There is much to benefit from in Wright’s book. First, Wright’s thorough critique of those who minimize the Old Testament in their study of mission is needed. His own rehearsal of the seven-act drama of Scripture, though necessarily limited to a single chapter, provides a template that we believe many can follow. 

Second, the reader should benefit from Wright’s commitment to situate the Great Commission within the larger narrative of the Bible. Despite what some may suggest to the contrary, he deftly shows that Matthew 28:18–20 is not simply a stand-alone, proof text command for mission, but is instead a marvellous capstone to Matthew’s gospel. These three verses pull together key biblical-theological threads such as the kingdom of God, the people of God, restoration, and more. To reference the Great Commission, then, is to call the entirety of Scripture to bear on what God is after in the world.

A third helpful facet to The Great Story and the Great Commission, and one that has so many practical and missional consequences, is Wright’s insistence that every believer has a role in the mission of the church. Some of his most stinging words come in chapter nine as he critiques the ongoing ‘toxic demoralizing dichotomy’ of the clergy-laity divide (150). If we hope to see the world won for Christ, the 99 percent of Christians who are not ‘professional’ ministers must find their place in our mission. 

Wright suggests that the lordship of Christ is the central determining factor for our mission (70–74), so anything under his lordship (ie everything) constitutes our mission. As with some of Wright’s earlier works, some readers may feel that this hermeneutic has a flattening effect on Scripture, making it difficult to discern the good from the best or the weightier from the lighter.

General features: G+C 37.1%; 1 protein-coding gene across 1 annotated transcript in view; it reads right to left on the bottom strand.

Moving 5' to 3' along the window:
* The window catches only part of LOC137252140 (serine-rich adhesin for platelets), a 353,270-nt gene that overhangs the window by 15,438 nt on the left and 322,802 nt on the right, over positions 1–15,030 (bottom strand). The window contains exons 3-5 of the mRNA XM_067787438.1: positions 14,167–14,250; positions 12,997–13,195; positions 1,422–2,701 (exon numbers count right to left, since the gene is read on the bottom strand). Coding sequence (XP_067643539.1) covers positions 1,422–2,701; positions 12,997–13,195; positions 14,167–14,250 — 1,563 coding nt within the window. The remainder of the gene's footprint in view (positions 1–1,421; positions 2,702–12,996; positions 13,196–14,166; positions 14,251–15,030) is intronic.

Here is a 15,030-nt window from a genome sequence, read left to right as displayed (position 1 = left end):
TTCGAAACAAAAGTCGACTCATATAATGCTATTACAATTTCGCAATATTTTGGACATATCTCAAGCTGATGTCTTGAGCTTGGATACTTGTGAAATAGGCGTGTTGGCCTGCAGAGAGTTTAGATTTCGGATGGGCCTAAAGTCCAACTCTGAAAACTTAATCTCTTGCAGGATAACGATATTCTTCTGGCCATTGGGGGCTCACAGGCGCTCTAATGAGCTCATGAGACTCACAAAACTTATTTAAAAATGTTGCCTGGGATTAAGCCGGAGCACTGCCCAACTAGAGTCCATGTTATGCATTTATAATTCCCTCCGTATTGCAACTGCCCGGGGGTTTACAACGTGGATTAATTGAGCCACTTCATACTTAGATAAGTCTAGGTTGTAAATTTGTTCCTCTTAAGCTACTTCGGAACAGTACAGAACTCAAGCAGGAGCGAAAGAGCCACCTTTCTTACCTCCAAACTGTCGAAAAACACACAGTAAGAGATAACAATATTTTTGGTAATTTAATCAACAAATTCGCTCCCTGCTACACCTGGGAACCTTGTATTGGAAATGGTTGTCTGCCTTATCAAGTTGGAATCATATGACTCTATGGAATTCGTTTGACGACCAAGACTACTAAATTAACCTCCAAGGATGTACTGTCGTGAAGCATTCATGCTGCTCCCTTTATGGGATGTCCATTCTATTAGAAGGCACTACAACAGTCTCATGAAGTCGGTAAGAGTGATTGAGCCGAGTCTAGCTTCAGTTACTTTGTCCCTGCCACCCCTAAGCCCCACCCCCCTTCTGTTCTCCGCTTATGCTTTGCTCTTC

While many readers may be happy to affirm with Wright that God is concerned with every aspect of human life and indeed the cosmos, their lived experience and reading of Scripture seems to suggest that some activities or values are more important than others. I suspect this concern would come not only from those who may side against Wright in the prioritism-holism debate, but also from those who simply desire to steward well their own lives or their church’s missional engagement. They cannot do it all; therefore, what is most important?

Another question may arise around the five marks of mission. Wright’s fifth mark—what he refers to in some places as ‘ecological action’—will likely raise doubts. Yes, perhaps from some who simply want to write it off as a progressive agenda item, but also from thoughtful Christians who would happily affirm the biblical call to steward creation yet may baulk at such a modern problem being positioned as a defining activity in the mission of the church throughout history. If not for events that may appear to be relatively recent—the massive increase of pollution caused by a drastic increase in human activity following the Industrial Revolution or the deforestation of the Amazon—one may wonder if this issue would be at the top of the church’s missional agenda. 

For those who have yet to read Wright’s missional works, this is a good place to start. The Great Story and the Great Commission will introduce Wright’s key ideas, and new readers will find in the footnotes a roadmap to engage his more comprehensive works. This book will also serve those who have read Wright but want a refresher, or those who want to introduce others to his writings. It will give the reader the big picture of Wright’s missional reading of Scripture in clear prose, winsomely argued, and full of compassion for the world God loves.


  1. Craig G. Bartholomew and Michael W. Goheen, The Drama of Scripture: Finding Our Place in the Biblical Story, 2nd ed. (Grand Rapids: Baker Academic, 2014).